This is an unusual situation, as in matters of this kind a litigant is usually endeavoring to effect the disqualification of a presiding judge. This case is readily distinguishable from our decision in Arizona Conference Corp. v. Barry, 72 Ariz. 74, 231 P.2d 426, for there the judge had conducted a hearing on an order to show cause for a temporary injunction and had made rulings on litigated and contested matters. We held under those circumstances that he might not be disqualified by an affidavit of bias and prejudice, for having put his hand to the plow he must go through to the end of the row. Certainly the supreme court will not permit a superior court judge to shirk a judicial duty which he should perform, any more than it will sanction the unauthorized exercise of authority that does not belong to him. However, the intent of our rules and statutes is to have cases tried by judges who are not biased or prejudiced in any particular. Therefore we hold that a judge may on his own motion, if he acts timely, recuse himself even though the reason given might not be sufficient to form the basis of a legal disqualification, Cf. State v. Blackwell, 65 Nev. 405, 425, 198, P.2d 280, 200 P.2d 698, certiorari denied, 336 U.S. 939, 69 S.Ct. 742, 93 L.Ed. 1097; and State ex rel. McFerran v. Justice Court of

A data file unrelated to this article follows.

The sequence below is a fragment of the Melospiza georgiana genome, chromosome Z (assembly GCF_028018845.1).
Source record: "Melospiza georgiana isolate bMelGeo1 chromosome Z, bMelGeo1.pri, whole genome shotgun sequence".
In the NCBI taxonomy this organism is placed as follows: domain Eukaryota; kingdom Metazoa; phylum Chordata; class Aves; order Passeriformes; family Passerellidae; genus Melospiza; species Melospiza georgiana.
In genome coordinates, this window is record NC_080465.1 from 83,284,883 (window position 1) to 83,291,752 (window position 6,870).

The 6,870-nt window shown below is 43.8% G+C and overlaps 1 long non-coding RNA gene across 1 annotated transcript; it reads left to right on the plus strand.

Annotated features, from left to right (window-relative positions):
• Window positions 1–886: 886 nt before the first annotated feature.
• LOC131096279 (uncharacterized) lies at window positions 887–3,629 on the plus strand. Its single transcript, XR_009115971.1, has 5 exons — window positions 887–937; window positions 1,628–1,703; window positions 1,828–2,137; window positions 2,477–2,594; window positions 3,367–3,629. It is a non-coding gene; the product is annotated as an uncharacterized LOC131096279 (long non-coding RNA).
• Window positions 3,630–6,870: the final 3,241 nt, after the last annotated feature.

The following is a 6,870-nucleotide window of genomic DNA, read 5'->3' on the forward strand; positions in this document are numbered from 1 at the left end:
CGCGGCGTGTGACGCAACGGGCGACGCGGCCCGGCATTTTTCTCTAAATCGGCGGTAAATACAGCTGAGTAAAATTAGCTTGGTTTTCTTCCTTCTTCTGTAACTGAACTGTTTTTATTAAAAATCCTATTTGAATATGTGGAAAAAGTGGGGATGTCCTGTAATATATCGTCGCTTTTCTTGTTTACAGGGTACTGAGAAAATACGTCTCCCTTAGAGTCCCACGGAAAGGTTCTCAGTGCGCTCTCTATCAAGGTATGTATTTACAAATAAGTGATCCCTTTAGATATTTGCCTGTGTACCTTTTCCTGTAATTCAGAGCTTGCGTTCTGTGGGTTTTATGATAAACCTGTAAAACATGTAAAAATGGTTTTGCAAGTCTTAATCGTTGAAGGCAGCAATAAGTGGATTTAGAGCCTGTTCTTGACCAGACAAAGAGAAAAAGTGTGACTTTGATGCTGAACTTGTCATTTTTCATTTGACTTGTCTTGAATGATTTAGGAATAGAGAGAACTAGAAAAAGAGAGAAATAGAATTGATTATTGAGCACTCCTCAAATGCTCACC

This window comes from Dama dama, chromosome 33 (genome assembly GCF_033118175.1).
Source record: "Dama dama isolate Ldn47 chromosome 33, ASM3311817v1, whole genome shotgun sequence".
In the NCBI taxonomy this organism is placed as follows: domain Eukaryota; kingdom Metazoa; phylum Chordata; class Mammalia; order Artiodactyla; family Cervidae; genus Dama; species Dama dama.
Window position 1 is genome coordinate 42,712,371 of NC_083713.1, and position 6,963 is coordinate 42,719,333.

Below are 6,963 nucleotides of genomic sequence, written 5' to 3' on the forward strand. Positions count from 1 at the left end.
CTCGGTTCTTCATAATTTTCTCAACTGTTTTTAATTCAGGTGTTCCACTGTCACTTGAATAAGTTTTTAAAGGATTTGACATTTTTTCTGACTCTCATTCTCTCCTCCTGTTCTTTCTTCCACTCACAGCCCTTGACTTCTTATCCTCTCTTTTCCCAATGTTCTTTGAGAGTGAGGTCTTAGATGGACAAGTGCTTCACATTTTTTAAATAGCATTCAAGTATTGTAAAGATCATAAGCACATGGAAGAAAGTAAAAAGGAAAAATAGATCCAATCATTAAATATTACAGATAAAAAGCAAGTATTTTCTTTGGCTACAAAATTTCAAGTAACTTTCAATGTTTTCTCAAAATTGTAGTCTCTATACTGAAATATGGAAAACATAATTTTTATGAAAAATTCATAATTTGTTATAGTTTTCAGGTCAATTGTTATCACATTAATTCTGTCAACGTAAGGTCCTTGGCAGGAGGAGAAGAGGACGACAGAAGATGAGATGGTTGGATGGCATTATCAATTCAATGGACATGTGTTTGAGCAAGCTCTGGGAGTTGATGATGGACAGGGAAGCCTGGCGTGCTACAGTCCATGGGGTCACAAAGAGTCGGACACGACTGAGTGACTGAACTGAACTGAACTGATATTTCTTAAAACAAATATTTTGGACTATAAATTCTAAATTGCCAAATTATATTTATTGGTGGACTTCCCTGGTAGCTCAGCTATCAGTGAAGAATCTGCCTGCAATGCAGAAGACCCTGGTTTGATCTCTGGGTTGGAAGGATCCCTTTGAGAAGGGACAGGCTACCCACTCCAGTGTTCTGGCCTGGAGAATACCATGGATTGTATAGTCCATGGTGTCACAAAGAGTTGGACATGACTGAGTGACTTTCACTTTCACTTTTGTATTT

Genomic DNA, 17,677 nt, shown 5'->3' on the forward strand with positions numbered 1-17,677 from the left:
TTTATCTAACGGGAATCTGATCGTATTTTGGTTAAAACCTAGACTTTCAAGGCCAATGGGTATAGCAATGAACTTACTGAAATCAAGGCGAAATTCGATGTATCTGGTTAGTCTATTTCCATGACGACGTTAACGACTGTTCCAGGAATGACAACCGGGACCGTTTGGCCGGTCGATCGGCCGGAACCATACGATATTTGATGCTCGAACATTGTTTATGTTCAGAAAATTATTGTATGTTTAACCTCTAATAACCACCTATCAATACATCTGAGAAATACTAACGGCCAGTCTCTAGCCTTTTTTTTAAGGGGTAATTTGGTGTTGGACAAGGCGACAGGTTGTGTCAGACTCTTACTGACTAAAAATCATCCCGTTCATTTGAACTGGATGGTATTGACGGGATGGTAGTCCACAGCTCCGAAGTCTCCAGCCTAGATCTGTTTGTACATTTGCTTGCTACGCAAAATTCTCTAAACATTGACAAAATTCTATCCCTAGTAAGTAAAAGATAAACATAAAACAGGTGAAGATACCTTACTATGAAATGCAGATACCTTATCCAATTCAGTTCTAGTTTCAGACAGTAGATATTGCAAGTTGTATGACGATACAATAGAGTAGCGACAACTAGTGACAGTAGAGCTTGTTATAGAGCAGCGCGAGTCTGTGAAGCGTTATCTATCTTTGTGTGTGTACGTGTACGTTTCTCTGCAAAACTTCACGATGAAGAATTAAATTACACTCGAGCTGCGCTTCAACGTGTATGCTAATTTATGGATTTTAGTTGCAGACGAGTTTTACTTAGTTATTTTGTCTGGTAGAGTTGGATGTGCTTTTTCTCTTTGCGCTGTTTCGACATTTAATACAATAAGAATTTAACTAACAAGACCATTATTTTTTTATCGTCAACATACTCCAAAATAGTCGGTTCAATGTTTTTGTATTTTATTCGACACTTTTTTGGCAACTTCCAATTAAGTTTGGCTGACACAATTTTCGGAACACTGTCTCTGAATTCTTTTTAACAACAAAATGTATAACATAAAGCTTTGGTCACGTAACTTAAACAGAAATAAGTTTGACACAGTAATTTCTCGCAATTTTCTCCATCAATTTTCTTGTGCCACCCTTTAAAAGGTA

Page 722

Evangeline Starr, 32 Wash.2d 544, 202 P.2d [77 Ariz. 225] 927. Where this is done it is presumed that litigants will be given an opportunity to try their case without undue delay before an impartial judge.